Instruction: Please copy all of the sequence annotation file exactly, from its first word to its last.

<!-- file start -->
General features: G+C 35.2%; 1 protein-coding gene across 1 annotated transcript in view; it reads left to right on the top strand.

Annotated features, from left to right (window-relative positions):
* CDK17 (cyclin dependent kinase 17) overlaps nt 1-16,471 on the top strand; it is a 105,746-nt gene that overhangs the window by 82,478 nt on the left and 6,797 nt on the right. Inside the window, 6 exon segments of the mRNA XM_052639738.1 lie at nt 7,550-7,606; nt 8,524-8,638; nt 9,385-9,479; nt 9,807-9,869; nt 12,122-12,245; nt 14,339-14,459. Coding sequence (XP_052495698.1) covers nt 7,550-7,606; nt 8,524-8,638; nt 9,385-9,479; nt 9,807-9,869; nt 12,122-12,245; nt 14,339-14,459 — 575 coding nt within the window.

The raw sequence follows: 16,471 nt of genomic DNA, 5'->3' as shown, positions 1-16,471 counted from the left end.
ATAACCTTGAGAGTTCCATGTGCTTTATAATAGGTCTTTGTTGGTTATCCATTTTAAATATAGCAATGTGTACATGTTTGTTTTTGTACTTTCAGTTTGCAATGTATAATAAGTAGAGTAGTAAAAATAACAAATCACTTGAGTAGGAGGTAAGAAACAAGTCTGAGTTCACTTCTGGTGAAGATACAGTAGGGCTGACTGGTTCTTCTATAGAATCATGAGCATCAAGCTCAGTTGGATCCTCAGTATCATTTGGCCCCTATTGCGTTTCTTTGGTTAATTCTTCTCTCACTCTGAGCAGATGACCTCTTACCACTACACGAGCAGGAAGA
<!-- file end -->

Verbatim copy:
General features: G+C 35.2%; 1 protein-coding gene across 1 annotated transcript in view; it reads left to right on the top strand.

Annotated features, from left to right (window-relative positions):
* CDK17 (cyclin dependent kinase 17) overlaps nt 1-16,471 on the top strand; it is a 105,746-nt gene that overhangs the window by 82,478 nt on the left and 6,797 nt on the right. Inside the window, 6 exon segments of the mRNA XM_052639738.1 lie at nt 7,550-7,606; nt 8,524-8,638; nt 9,385-9,479; nt 9,807-9,869; nt 12,122-12,245; nt 14,339-14,459. Coding sequence (XP_052495698.1) covers nt 7,550-7,606; nt 8,524-8,638; nt 9,385-9,479; nt 9,807-9,869; nt 12,122-12,245; nt 14,339-14,459 — 575 coding nt within the window.

The raw sequence follows: 16,471 nt of genomic DNA, 5'->3' as shown, positions 1-16,471 counted from the left end.
ATAACCTTGAGAGTTCCATGTGCTTTATAATAGGTCTTTGTTGGTTATCCATTTTAAATATAGCAATGTGTACATGTTTGTTTTTGTACTTTCAGTTTGCAATGTATAATAAGTAGAGTAGTAAAAATAACAAATCACTTGAGTAGGAGGTAAGAAACAAGTCTGAGTTCACTTCTGGTGAAGATACAGTAGGGCTGACTGGTTCTTCTATAGAATCATGAGCATCAAGCTCAGTTGGATCCTCAGTATCATTTGGCCCCTATTGCGTTTCTTTGGTTAATTCTTCTCTCACTCTGAGCAGATGACCTCTTACCACTACACGAGCAGGAAGA